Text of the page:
Thanks to Pope Francis this past week, Junípero Serra (1713-1784) has been canonized as a Patron Saint of Vocations and Callings. Indeed, the Franciscan priest worked hard as a professor in Spain, an administrator in Mexico, and an evangelist in California. He was very dedicated to bringing Catholicism and agriculture to the indigenous California population. Serra was known to flagellate himself with an iron chain, because he grieved being a sinner. To remain humble, he sometimes wore an undergarment made with broken wire bits. It was Serra’s evangelizing zeal that Pope Francis admires. But similar to other colonization stories, the suffering of the indigenous population under Serra’s watch is hard to understand. What can we learn from Serra that inspires our life journeys, our vocations?
Have you heard of the Camino de Real? Serra’s vision and administration were instrumental in its formation along the California coastline. This Royal Road or King’s Highway was a pathway that connected each mission to each other by a day’s journey of 30 miles. Beginning at age 55, Serra founded the first nine of the 21 missions that stretched from San Diego to San Francisco.
Imagine a California traveler journeying down a rocky path in the 1700s. It is the rainy season. He is cold and wet, hungry and thirsty, riding his mule for hours. Suddenly, in the darkness, he sees some flickering lights and hurries toward them. He knocks on the large mission door and is welcomed inside. Here is a place to rest, eat and drink, find encouragement and information–until he must travel again.
With a little faith we can stretch the Camino de Real into a metaphor for our life journeys. We’re on God’s road; his time table. The journey is sometimes easy, but often difficult. We press on.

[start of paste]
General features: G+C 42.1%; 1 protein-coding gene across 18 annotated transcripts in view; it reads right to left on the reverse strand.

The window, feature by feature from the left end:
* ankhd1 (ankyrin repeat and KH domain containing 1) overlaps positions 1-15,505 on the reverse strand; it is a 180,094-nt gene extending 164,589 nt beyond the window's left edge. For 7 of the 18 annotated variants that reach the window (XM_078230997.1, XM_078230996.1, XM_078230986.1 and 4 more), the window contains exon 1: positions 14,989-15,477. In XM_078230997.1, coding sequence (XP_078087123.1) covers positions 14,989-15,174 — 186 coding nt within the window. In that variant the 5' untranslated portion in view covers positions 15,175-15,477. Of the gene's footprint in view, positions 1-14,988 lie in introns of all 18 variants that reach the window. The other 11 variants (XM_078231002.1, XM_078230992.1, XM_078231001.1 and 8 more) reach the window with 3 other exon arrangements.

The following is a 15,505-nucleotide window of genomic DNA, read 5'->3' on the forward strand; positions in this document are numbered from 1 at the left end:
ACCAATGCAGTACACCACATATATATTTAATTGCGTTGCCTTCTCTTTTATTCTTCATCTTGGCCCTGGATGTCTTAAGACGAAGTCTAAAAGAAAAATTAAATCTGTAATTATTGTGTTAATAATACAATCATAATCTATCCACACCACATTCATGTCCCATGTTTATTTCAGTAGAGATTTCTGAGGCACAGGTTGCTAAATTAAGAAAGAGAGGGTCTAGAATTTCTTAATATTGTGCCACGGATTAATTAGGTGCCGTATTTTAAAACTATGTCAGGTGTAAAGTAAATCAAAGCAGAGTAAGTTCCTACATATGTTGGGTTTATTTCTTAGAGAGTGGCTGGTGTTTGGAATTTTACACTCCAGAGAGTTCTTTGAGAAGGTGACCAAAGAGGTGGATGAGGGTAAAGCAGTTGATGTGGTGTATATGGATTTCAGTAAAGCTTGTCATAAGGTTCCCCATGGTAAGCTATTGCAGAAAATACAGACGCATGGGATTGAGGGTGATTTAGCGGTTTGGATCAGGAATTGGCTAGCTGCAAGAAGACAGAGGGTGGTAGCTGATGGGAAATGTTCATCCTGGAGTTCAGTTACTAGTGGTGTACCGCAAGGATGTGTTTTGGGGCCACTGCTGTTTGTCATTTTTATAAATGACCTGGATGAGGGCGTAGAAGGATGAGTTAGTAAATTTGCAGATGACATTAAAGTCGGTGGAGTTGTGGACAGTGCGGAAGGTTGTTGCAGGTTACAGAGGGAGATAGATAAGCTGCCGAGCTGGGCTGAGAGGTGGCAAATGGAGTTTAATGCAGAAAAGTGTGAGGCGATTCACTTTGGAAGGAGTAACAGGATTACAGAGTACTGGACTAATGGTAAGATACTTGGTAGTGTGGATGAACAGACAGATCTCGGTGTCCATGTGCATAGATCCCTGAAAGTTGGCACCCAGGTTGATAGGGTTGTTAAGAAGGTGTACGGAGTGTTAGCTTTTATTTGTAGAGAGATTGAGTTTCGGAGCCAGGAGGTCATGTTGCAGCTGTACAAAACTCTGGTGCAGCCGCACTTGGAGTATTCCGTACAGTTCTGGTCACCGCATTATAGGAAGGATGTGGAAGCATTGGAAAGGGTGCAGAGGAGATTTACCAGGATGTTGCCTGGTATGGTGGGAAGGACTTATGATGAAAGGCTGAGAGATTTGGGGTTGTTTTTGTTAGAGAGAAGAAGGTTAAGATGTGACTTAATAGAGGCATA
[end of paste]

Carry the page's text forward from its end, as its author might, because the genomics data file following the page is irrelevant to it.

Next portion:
I once heard poet Luci Shaw use the Camino de Real as a symbol for journaling. She suggested that daily, reflective writing can be mission respite from our work. It can refresh, encourage, and reveal insights we do not understand until we write them down. I have found this helpful, but journaling isn’t for every one. We each must discover what aids us best in traveling from one day to the next.
Recently, I found writer D.L. Mayfield, a woman in her thirties, who struggles with her vocation. She’s different from St. Serra, who seemed to dive confidently into his vocation. Mayfield writes that she didn’t feel “called” to minister to the poor as much as she felt dragged. I love her honest writing. She admits that she often feels helpless and overwhelmed by the hurts of others. She wonders if making Funfetti cakes for sad neighbors really is meaningful. But then she writes:
“…I feel like God said: you keep baking cakes. Some of the most unrecognized ministries are my favorites. Like, the ministry of playing yu-gi-oh cards with awkward adolescent boys. The ministry of bringing white styrofoam containers of Pad Thai to people whose baby is very, very sick. The ministry of picking up empty chip wrappers at the park. The ministry of sending postcards. The ministry of sitting in silence with someone in the psych ward. The ministry of gardening flowers….The ministry of noticing beauty everywhere–in fabrics, in people, in art–and in the wilderness.
“The older I get, I realize now that the ministries I once thought so trivial I now think are the most radical. I spent the last year being stripped of anything that
would make me feel lovely to God, and I came out a different person. Because I discovered that he always loved me anyways. I’m not Joan of Arc, it turns out. I’m just somebody who likes to bake cakes.” (Check her out at www.dlmayfield.com)
With Mayfield, I can relate to small tasks transforming from trivial to radical. Water turns into wine. Our work, our life journeys, the very essence of ourselves, matter to the One who keeps us. Because we know we are accepted and loved there is no need for barbed wire garments or flagellation. Our best works are done in response to the love that does not fail.
I discovered that he always loved me anyways. –D.L. Mayfield